Huffpost Politics

Michele Bachmann Says Questions About Husband Marcus Bachmann Off-Limits

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WASHINGTON — Rep. Michele Bachmann steadfastly refused Thursday to answer questions about her family's business and finances, saying that she – not her husband – was the one seeking the White House.

The Minnesota Republican faced queries about Marcus Bachmann's Christian counseling clinic that attempts to convert gay patients as well as her own beliefs on sexuality during a luncheon at the National Press Club. With her husband sitting nearby, Bachmann said she expected scrutiny as a candidate but questions about her family were off-limits.

"I'm running for the presidency of the United States. My husband is not running for the presidency. Neither are my children. Neither is our business," she said.

"I am more than happy to stand for questions on running for the presidency of the United States," she continued. "I have no doubt that every jot and tittle of my life will be fully looked at and inspected prior to November of 2012."

Bachmann, who is campaigning hard ahead of next month's debate and straw poll in Iowa, has steadfastly refused to discuss the family's business that has faced criticism from gay rights groups. When asked to describe her beliefs on gay therapy, Michele Bachmann said she loved her husband of 32 years and then said her husband was not a campaign issue.

She also faced questions about her opposition to Fannie Mae and Freddie Mac. The Washington Post reported this week that its analysis of her loan documents suggests her family used those federally subsidized programs in 2008.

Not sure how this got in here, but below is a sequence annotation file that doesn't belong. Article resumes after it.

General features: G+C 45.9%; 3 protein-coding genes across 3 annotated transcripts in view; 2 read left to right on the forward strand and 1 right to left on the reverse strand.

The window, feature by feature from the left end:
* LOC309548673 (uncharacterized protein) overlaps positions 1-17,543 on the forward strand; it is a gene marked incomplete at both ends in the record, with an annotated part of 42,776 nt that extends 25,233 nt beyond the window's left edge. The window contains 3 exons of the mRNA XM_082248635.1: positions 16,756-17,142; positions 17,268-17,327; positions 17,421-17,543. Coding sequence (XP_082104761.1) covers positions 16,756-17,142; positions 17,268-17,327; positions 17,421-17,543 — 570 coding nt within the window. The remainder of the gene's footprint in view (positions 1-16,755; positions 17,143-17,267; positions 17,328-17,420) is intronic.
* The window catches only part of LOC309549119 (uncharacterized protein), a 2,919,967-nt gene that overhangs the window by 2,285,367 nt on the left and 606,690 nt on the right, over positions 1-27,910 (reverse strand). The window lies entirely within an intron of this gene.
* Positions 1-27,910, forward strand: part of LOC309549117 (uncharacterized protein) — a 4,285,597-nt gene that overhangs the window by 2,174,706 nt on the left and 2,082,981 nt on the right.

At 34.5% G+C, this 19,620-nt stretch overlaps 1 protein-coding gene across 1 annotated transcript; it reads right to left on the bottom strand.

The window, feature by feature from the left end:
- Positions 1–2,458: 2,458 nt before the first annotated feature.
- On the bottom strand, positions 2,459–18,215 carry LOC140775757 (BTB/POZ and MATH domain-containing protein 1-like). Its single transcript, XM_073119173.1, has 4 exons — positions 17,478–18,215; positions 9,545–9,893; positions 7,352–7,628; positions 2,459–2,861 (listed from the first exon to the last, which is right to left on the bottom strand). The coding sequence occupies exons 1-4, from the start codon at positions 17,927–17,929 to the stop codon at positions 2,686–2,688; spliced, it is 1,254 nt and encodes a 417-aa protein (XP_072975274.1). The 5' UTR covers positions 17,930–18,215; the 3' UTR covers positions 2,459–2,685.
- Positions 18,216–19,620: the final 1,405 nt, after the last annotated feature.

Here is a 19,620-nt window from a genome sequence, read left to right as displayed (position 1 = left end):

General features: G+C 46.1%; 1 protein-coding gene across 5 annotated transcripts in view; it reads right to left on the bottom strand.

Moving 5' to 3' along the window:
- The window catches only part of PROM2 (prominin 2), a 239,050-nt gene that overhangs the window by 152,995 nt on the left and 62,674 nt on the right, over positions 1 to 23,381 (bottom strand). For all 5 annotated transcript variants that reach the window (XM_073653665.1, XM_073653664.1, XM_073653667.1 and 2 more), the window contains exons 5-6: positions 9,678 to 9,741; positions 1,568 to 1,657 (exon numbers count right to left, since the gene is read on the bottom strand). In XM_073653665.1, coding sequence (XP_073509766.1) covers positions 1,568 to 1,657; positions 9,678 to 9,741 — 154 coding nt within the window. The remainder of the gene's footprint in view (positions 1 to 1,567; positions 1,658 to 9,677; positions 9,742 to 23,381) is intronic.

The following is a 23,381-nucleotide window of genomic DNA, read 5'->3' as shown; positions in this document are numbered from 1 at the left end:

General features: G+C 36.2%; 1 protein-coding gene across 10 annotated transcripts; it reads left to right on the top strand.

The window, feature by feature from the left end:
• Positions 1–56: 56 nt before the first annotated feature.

"Unlike all of you, who I'm sure paid cash for your homes, there are people out there like myself who actually have to go to a bank to get a mortgage. This is a problem: it's almost impossible to buy a home in this country today without the federal government being involved," she said.

"We need to get the federal government out of these programs."

Bachmann used her speech to discuss Congress' ongoing effort to increase the limit on the nation's credit card. She downplayed the catastrophic consequences predicted if lawmakers allow the United States to default on its debts.

Bachmann, a darling of the libertarian tea party, has vowed to vote against any increase in the debt ceiling and called the deal being negotiated on Capitol Hill as one based on "illusory" and "counterfeit" savings. She said President Barack Obama has misled the American people on when the government would run out of borrowing authority and has employed "scare tactics" that have needlessly spooked Wall Street.

"The current negotiations over the debt ceiling illustrate exactly what is wrong with Washington, D.C., today," said during her speech. "The lack of a clear plan from our president to substantially reduce our debt is what's scaring the markets. ... The markets know when politicians are serious about spending cuts and the markets know when politicians are not."

The nation faces a Tuesday deadline to increase Washington's borrowing power to pay its bills. Congressional leaders were working to find a compromise that cuts future spending as a trade-off to avoid a government default that could send world markets crashing and could downgrade the United States' credit rating.

Bachmann said that would not happen; she offered no specifics to back up that claim.

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